Cappadocia in winter

Cappadocia is beautiful at any time of the year but in winter its show-stopping landscapes take on an ethereal quality. In the valleys the rock cones are dusted with an icing sugar coating of snow while honey-stone villages are sandwiched between the rippling white sheets of the mountains. It’s Narnia for grown ups; sans the witch but definitely still with the Turkish delight.

This slideshow requires JavaScript.

Sometimes you just need to suck it up and get a guide

We were lost. John scanned the sea of sandstone that stretched out to the horizon and finally conceded defeat.

Somewhere within the vast pitted landscape of Wadi Arabah we had come unstuck. Just as the Bedouin tea-seller had told us, we should have taken a guide.

That morning, when we’d set out, our intention had been to hike the ultimate Bedouin back-road into Petra that begins near Al-Barid (or Little Petra as it’s more commonly known). A suburb of Petra, Al-Barid features the same grand façades hewn into the rock face, but attracts only a handful of the visitors. Like its more famous sister-site it is cleverly concealed behind colossal sandstone cliffs.

Its creators, the wily Nabataeans, controlled a trade-route empire that stretched from Yemen to Syria and hid their cities from the world to defend against attack.

In Al-Barid we had stopped for a sugar-laden tea, and told the tea-seller our plans. He shook his head and warned us against setting off alone. We shrugged off his well meaning advice, but two hours later we were simply walking in circles, unable to locate the start of the trail or find our way back to the site. Trapped amid wave after wave of weird and weathered rock formations, we were beginning to regret our gung-ho attitude. Two thousand years after their demise, the Nabataeans were still managing to outwit would-be invaders.

Salvation finally arrived as we stood on a rock outcrop, surveying the surroundings for familiar landmarks. Spotting us looking baffled and disoriented, 14-year-old Ahmed arrived grinning on our perch. After laughing at our plight, he agreed to lead us back to Al-Barid’s entrance by a short cut he knew.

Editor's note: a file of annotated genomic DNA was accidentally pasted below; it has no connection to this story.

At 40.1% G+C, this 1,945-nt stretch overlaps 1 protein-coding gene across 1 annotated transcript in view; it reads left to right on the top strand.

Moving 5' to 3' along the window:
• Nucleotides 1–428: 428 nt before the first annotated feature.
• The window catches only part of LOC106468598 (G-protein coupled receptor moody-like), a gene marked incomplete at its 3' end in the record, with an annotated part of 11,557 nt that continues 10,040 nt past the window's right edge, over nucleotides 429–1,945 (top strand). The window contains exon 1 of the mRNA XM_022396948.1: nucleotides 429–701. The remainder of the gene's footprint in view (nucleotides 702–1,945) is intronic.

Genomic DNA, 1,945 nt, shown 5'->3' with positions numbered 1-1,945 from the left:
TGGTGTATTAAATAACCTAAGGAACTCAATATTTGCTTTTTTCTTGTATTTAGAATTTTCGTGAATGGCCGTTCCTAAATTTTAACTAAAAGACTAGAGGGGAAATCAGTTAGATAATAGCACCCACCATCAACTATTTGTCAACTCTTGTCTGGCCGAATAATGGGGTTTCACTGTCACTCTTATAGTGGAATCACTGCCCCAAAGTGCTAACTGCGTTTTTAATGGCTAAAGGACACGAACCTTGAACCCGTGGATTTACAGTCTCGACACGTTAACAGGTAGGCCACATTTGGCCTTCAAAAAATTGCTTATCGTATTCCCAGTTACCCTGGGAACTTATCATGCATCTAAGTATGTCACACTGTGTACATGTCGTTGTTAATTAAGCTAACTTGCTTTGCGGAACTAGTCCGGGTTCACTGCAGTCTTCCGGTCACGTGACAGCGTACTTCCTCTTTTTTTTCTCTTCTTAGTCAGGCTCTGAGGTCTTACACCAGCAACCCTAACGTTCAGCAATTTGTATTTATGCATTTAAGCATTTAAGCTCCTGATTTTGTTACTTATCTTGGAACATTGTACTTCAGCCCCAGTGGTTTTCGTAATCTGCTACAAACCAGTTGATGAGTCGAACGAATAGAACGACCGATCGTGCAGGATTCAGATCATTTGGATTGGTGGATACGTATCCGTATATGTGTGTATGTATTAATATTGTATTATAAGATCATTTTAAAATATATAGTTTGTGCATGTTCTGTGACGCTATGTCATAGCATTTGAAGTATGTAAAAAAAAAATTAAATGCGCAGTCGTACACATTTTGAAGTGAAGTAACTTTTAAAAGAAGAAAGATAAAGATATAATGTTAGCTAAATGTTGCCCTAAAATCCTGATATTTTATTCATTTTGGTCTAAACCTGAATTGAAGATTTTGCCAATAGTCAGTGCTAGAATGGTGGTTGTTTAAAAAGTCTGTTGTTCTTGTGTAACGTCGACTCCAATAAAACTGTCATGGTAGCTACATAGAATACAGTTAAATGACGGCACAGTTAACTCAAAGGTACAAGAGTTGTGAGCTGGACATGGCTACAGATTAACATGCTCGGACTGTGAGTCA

Half an hour later, having scaled a rock face, jumped off a large ledge and clambered across a narrow exposed ridge, we were again safely drinking tea at Al-Barid.

“You need a guide?” the tea-seller asked, trying to stop his mouth twitching into an “I-told-you-so” smile. I looked out at the landscape and marvelled at the ingenuity of the Nabataeans who had secreted their cities within it. “Yes,” I said. “I think we do.”

____________________________________________________________________________

This story was first published in the UK Independent as part of their ‘On The Road’ Footprint Guidebook author blog.

Images of Petra

Who were the Nabataeans?

Imagine what would happen if a bunch of wheeler-dealer nomads, with some seriously incredible ideas about hydraulics, decided to create a capital city amid a hidden canyon to protect and run their spice trading empire from.

Think about the work it must have taken to chisel 40m-high facades into sheer stone and the engineering wizardry of the channel system of terracotta pipes that brought water into the city.

Remember that what you see today is just the monuments, temples and tombs that have withstood 2000 years. This was once a living, breathing empire’s capital that managed to maintain its independence even as the might of the Roman Empire gobbled up the Middle East.

That was who the Nabataeans were.

This slideshow requires JavaScript.

For more information on visiting Petra you can read my recent story on hiking Petra’s Bedouin back trails for BBC Travel.

Create a free website or blog at WordPress.com.

%d bloggers like this: